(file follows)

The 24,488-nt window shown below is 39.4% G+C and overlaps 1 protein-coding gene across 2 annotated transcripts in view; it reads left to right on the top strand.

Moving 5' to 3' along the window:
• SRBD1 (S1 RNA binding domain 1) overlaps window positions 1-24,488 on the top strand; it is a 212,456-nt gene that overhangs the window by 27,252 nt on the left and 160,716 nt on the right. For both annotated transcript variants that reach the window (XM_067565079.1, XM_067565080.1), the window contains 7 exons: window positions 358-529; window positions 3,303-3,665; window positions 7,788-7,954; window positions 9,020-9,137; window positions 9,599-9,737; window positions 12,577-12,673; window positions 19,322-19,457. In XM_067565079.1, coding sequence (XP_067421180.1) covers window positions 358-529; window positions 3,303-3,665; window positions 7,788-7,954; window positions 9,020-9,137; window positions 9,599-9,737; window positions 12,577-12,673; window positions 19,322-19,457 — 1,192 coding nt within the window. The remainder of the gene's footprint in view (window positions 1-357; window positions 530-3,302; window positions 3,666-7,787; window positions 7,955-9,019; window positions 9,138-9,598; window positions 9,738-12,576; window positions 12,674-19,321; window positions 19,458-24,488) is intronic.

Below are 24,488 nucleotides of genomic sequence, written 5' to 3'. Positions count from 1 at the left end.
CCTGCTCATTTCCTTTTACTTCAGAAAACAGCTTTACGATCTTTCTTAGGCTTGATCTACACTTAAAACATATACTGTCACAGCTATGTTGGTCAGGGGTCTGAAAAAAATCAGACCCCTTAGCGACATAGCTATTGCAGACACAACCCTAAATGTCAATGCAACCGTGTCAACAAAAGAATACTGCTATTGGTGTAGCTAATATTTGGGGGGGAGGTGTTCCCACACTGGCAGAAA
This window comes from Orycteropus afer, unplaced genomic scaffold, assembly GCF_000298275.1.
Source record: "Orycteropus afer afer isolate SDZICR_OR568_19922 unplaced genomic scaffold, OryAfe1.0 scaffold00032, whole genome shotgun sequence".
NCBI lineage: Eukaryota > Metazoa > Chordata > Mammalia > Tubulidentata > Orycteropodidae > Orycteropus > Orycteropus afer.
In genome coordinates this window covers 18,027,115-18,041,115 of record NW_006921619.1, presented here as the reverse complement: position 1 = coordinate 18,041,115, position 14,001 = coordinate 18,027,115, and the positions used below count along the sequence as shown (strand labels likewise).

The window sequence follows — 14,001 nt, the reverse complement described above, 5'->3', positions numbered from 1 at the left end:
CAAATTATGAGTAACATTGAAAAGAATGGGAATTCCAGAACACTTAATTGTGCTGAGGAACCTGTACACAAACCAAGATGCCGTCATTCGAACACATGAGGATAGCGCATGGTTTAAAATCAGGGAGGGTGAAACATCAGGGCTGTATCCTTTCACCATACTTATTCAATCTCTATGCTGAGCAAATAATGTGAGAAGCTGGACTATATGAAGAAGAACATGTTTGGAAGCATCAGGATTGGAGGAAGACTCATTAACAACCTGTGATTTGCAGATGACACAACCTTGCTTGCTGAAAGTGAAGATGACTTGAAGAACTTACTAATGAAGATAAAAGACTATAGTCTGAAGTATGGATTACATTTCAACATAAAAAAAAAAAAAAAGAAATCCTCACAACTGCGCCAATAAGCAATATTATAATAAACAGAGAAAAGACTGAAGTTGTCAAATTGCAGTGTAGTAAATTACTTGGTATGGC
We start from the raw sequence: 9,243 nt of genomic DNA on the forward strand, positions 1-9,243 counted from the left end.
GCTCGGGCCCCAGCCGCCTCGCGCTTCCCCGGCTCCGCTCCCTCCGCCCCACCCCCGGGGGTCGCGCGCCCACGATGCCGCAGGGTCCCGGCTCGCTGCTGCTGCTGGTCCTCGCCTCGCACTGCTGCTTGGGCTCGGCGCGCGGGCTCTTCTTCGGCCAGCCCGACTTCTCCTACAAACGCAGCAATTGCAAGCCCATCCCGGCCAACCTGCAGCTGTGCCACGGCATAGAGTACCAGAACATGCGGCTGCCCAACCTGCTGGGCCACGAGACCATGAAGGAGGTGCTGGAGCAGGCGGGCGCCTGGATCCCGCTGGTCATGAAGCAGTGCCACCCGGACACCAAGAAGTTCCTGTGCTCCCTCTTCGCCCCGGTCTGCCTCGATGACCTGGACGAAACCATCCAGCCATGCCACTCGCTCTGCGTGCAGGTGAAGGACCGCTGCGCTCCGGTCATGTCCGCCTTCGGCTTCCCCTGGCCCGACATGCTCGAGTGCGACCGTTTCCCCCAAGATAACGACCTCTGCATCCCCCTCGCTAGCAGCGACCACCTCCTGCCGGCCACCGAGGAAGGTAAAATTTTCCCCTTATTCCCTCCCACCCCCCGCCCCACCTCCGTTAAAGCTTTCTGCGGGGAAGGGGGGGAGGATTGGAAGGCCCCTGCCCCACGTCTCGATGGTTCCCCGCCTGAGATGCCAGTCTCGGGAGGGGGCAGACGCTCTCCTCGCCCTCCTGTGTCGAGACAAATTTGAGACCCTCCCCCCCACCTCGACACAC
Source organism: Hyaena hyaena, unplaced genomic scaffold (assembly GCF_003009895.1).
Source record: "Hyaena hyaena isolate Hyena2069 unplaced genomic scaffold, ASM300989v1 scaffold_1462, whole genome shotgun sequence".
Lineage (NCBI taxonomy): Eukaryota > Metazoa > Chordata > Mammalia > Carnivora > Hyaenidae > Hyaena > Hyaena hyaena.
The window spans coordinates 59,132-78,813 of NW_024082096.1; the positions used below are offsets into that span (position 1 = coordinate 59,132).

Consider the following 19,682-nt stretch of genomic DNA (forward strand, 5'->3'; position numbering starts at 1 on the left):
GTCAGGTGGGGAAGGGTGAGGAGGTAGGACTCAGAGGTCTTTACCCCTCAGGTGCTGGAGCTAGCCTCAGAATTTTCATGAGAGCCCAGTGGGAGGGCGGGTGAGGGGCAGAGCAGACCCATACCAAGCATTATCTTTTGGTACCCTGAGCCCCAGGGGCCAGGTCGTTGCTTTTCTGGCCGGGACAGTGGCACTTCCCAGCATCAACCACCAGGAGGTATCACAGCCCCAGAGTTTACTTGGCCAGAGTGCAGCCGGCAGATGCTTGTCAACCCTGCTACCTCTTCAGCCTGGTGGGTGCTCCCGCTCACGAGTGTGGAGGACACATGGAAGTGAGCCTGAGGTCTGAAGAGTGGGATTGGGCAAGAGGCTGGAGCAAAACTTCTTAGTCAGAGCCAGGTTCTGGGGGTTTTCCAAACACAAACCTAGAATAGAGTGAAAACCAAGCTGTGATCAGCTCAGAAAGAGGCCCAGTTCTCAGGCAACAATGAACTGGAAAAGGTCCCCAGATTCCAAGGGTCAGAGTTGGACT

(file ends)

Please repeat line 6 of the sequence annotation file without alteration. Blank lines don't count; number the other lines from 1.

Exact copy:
This window comes from Orycteropus afer, unplaced genomic scaffold, assembly GCF_000298275.1.